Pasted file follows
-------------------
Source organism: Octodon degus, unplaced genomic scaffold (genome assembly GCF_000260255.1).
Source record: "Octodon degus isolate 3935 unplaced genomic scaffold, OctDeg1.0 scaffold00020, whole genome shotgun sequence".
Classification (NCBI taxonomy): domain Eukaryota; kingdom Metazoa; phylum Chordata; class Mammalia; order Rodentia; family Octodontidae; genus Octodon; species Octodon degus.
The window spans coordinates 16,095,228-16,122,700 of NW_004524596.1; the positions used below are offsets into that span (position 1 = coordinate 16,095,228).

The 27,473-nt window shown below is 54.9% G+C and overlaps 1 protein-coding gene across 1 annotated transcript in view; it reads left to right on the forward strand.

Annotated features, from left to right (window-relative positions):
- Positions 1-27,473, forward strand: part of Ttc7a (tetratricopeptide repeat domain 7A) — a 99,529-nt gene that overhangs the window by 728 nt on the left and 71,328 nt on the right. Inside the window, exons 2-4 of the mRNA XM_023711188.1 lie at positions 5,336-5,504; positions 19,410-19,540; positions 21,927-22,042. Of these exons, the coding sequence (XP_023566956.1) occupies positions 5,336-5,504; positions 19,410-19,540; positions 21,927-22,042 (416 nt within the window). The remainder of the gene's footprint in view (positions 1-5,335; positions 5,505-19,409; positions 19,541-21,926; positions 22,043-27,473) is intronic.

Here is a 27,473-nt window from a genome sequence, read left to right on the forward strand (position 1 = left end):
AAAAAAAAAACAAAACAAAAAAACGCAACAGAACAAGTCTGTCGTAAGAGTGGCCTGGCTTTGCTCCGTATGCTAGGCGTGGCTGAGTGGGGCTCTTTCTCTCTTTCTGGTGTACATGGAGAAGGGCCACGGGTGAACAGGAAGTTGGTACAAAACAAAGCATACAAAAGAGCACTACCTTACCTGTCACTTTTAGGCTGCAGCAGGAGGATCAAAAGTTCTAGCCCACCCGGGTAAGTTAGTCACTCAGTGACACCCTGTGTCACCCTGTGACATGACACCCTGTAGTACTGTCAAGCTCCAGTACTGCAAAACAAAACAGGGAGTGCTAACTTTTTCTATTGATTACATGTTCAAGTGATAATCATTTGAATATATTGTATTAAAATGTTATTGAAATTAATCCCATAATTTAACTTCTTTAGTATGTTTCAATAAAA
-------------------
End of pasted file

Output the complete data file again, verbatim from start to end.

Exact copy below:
Source organism: Octodon degus, unplaced genomic scaffold (genome assembly GCF_000260255.1).
Source record: "Octodon degus isolate 3935 unplaced genomic scaffold, OctDeg1.0 scaffold00020, whole genome shotgun sequence".
Classification (NCBI taxonomy): domain Eukaryota; kingdom Metazoa; phylum Chordata; class Mammalia; order Rodentia; family Octodontidae; genus Octodon; species Octodon degus.
The window spans coordinates 16,095,228-16,122,700 of NW_004524596.1; the positions used below are offsets into that span (position 1 = coordinate 16,095,228).

The 27,473-nt window shown below is 54.9% G+C and overlaps 1 protein-coding gene across 1 annotated transcript in view; it reads left to right on the forward strand.

Annotated features, from left to right (window-relative positions):
- Positions 1-27,473, forward strand: part of Ttc7a (tetratricopeptide repeat domain 7A) — a 99,529-nt gene that overhangs the window by 728 nt on the left and 71,328 nt on the right. Inside the window, exons 2-4 of the mRNA XM_023711188.1 lie at positions 5,336-5,504; positions 19,410-19,540; positions 21,927-22,042. Of these exons, the coding sequence (XP_023566956.1) occupies positions 5,336-5,504; positions 19,410-19,540; positions 21,927-22,042 (416 nt within the window). The remainder of the gene's footprint in view (positions 1-5,335; positions 5,505-19,409; positions 19,541-21,926; positions 22,043-27,473) is intronic.

Here is a 27,473-nt window from a genome sequence, read left to right on the forward strand (position 1 = left end):
AAAAAAAAAACAAAACAAAAAAACGCAACAGAACAAGTCTGTCGTAAGAGTGGCCTGGCTTTGCTCCGTATGCTAGGCGTGGCTGAGTGGGGCTCTTTCTCTCTTTCTGGTGTACATGGAGAAGGGCCACGGGTGAACAGGAAGTTGGTACAAAACAAAGCATACAAAAGAGCACTACCTTACCTGTCACTTTTAGGCTGCAGCAGGAGGATCAAAAGTTCTAGCCCACCCGGGTAAGTTAGTCACTCAGTGACACCCTGTGTCACCCTGTGACATGACACCCTGTAGTACTGTCAAGCTCCAGTACTGCAAAACAAAACAGGGAGTGCTAACTTTTTCTATTGATTACATGTTCAAGTGATAATCATTTGAATATATTGTATTAAAATGTTATTGAAATTAATCCCATAATTTAACTTCTTTAGTATGTTTCAATAAAA